True, things could go wrong for Bush in Iraq. But, even then, its hard to see how things going wrong for Bush would necessarily translate into things going right for Dean. The governor might do better to bet on enough stuff going Bushs way in Iraq to make folks forget about wars and foreign policy and turn their attention back to the bike-path micropolitics the Dems would much rather be yakking about.
But I dont think so. Just because of the shifts in population from the north and east to the south and west, if Bush won exactly the same states he won in 2000 his electoral-college majority would be significantly bigger. A couple of additional percentage points and Deans in huge trouble. If Bush pulls over 15 per cent of the black vote, youre looking at meltdown.
In that sense, Dean is the perfect man to drive the party over the cliff. He says Vermont is the way America should be. You mean a land of broken-down farms for the natives and weekend homes for the wealthy? Where everyone in the eastern half drives out of state to shop, work and get medical treatment? Where the only kind of business is boutique mail-order specialities the Vermont Teddy Bear Company, Ben and Jerrys Premium Ice Cream, Cold Hollow Apple Cider? Dean seems likely to complete the partys transformation from a mass movement into an upscale niche business. Whenever he talks about the south, he sounds condescending. Likewise, the religious. Likewise, blacks. The Park Avenue populist is the perfect standard-bearer for an upper-middle-class college-town party.
Maybe that explains why the Democrats have begun looking for scapegoats early. In Mondays Seattle Post-Intelligencer Neal Starkman identified the real problem: None of the so-called theories can explain President Bushs popularity, he wrote. Can that many people be enamoured of what he has accomplished in Iraq...? Of how he has bolstered our economy? Of how he has protected our environment...?
Is that likely?
Are you kidding? Neals given the matter a lot of thought and decided the real answer is the Stupid factor, the S factor. Some people sometimes through no fault of their own are just not very bright.... Theyre perplexed by issues comprising more than two sides. They dont have the wherewithal to expand the sources of their information. And above all far above all they dont think.... Sad to say, they comprise a substantial minority perhaps even a majority of the populace.
Why do Democrats lose elections? Its the stupidity, stupid! Thats the trouble with the electorate: Not Our Kind Of People.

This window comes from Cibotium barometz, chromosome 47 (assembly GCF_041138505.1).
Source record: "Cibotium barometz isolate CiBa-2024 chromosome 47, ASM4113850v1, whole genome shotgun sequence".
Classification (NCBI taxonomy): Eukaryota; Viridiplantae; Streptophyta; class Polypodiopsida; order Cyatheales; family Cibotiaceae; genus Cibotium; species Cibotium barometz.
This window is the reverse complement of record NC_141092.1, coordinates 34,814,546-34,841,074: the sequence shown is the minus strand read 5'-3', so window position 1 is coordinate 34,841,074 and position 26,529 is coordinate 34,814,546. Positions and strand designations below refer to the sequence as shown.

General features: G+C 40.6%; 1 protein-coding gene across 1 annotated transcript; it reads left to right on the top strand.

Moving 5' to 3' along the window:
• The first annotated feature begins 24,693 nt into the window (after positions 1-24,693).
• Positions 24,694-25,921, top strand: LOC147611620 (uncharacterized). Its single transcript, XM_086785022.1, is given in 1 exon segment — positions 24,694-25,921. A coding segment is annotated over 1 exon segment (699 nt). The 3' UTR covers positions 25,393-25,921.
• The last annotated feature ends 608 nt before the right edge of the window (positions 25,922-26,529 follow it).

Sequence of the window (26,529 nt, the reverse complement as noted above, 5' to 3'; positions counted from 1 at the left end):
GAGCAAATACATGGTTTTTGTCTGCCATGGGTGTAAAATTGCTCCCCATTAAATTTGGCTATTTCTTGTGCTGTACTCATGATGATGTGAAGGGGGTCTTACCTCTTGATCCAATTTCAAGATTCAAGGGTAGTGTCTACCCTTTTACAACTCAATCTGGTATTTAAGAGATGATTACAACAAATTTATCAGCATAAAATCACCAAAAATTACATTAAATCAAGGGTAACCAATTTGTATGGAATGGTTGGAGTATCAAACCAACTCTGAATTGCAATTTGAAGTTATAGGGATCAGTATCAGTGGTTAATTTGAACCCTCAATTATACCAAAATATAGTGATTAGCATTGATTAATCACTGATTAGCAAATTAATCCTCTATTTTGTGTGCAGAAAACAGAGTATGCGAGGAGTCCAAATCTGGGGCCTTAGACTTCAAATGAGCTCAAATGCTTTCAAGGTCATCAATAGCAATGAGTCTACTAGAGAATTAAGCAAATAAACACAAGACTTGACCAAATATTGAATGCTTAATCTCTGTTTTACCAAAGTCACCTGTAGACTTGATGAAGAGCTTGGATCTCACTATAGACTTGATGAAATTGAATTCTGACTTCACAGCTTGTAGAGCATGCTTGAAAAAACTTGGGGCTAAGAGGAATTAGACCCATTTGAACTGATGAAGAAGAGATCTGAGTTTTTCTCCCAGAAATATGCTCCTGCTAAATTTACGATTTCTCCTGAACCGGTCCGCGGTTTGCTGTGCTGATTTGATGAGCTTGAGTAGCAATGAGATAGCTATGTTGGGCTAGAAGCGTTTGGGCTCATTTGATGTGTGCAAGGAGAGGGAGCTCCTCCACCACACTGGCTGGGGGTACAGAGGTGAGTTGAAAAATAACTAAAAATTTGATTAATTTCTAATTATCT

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Ive said it both ways because, when you get into this, what happens is you have to put yourself in a position.
Clark really is a wordsmith, isn't he?
Finishing school sounds like a place where you learn oral sex.
Could be that, unlike Dean, you live in a world where the Soviet Union no longer exists, and where an attack that kills thousands of Americans requires a response of something other than an arrest warrant.
Nothing further need be said.
Made all the more so by the fact that Mark does not "write" his columns - he DICTATES them. In so doing, he cedes the luxury of being able to see his words in print - the way a reader will - in order to best massage and polish them for effect. No, he simply speaks the words as they occur to him, forming his thoughts on the fly. Given his facility with history and his fluidity of idea, he is exceedingly brilliant.
And - wonder of wonders - he's right just about every time. What a treasure.
Wow! I'd say "he needs his own TV show" except that he'd probably produce fewer columns, and that would be a loss for all of us.
No, it was the voters who elected a GOP congress in 1994 that threw a temper tantrum. I know because Peter Jennings told me.
ROFLMAO! Steyn is priceless.
ROFLMAO! Steyn is priceless.
I'm just guessing here, but I'd put my money (if I had any) on your master's being in something real - not in Sociology or Urban Studies or some such silliness.
Thanks for the ping, Pokey.
Manliness does seem to be a handicap for Democrats.
I've heard on the radio and you are correct.
I like it.
Steyn is always great.
Come on, that's his one claim to fame besides marrying the Heinz ketchup widow.
The President will win a majority of women, a significant majority of younger women, and a big chunk of the Hispanic vote.
Let us close our eyes and click our ruby slippers together for that one....
Such a professional look, presidential actually. heh heh heh
No, I don't think so. Haven't heard a word about it. You'd think if he had been somebody would have said so...
The "Un-Dean." I'm mad now, Steyn left out my own particular favorite, Dennis Kucinich. He's completely discounting the absentee ballots from the Outer Planets and the nearby Galactic clusters...
Finishing school sounds like a place where you learn oral sex.
For Democratic Presidential hopefuls, that would be 'Finishing Sink'.